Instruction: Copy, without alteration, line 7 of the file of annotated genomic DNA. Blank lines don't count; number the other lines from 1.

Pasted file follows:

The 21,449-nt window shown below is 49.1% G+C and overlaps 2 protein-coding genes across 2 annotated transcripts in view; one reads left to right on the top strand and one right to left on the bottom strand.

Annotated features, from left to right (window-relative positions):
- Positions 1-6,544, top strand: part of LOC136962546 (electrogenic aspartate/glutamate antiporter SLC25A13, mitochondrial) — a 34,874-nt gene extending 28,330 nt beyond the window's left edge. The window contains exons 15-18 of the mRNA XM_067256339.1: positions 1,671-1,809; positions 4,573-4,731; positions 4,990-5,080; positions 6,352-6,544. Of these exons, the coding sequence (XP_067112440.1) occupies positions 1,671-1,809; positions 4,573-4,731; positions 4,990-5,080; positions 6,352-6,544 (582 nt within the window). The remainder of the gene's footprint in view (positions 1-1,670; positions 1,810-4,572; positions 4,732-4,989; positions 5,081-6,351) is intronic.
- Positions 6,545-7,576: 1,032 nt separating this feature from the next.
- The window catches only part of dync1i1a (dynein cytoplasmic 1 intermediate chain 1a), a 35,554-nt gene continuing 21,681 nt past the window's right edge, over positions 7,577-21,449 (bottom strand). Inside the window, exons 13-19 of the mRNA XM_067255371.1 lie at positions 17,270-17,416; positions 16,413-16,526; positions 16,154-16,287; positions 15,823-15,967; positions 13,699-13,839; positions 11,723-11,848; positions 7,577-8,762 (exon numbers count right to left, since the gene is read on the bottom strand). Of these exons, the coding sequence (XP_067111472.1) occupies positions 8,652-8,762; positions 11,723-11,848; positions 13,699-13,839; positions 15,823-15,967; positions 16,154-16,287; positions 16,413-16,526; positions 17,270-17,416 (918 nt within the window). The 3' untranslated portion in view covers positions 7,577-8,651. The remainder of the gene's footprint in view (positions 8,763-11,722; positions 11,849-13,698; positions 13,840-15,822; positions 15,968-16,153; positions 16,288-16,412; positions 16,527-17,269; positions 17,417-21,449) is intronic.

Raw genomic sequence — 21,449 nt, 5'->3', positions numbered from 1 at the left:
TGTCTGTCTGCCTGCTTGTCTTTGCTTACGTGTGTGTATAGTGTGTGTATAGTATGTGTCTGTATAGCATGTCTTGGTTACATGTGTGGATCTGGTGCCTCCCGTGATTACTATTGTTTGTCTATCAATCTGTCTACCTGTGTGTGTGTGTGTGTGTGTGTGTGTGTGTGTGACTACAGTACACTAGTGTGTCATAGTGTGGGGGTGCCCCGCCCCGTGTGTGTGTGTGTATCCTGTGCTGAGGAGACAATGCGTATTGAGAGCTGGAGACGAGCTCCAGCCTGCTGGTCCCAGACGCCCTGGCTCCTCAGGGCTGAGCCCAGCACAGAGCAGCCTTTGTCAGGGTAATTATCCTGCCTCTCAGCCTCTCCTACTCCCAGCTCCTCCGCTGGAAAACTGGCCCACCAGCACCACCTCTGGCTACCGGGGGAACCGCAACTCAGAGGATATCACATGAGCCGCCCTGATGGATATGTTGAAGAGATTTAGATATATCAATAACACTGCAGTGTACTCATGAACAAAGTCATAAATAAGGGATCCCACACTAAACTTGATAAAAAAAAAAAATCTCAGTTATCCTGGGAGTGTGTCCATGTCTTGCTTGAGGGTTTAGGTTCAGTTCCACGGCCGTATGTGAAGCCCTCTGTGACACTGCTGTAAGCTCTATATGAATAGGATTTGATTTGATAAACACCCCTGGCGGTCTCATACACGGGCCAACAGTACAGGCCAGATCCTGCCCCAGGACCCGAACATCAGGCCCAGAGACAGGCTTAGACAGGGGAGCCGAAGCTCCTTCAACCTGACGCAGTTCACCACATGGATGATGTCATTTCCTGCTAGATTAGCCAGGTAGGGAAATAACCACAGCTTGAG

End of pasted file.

TGTCTGTCTGCCTGCTTGTCTTTGCTTACGTGTGTGTATAGTGTGTGTATAGTATGTGTCTGTATAGCATGTCTTGGTTACATGTGTGGATCTGGTGCCTCCCGTGATTACTATTGTTTGTCTATCAATCTGTCTACCTGTGTGTGTGTGTGTGTGTGTGTGTGTGTGTGTGACTACAGTACACTAGTGTGTCATAGTGTGGGGGTGCCCCGCCCCGTGTGTGTGTGTGTATCCTGTGCTGAGGAGACAATGCGTATTGAGAGCTGGAGACGAGCTCCAGCCTGCTGGTCCCAGACGCCCTGGCTCCTCAGGGCTGAGCCCAGCACAGAGCAGCCTTTGTCAGGGTAATTATCCTGCCTCTCAGCCTCTCCTACTCCCAGCTCCTCCGCTGGAAAACTGGCCCACCAGCACCACCTCTGGCTACCGGGGGAACCGCAACTCAGAGGATATCACATGAGCCGCCCTGATGGATATGTTGAAGAGATTTAGATATATCAATAACACTGCAGTGTACTCATGAACAAAGTCATAAATAAGGGATCCCACACTAAACTTGATAAAAAAAAAAAATCTCAGTTATCCTGGGAGTGTGTCCATGTCTTGCTTGAGGGTTTAGGTTCAGTTCCACGGCCGTATGTGAAGCCCTCTGTGACACTGCTGTAAGCTCTATATGAATAGGATTTGATTTGATAAACACCCCTGGCGGTCTCATACACGGGCCAACAGTACAGGCCAGATCCTGCCCCAGGACCCGAACATCAGGCCCAGAGACAGGCTTAGACAGGGGAGCCGAAGCTCCTTCAACCTGACGCAGTTCACCACATGGATGATGTCATTTCCTGCTAGATTAGCCAGGTAGGGAAATAACCACAGCTTGAG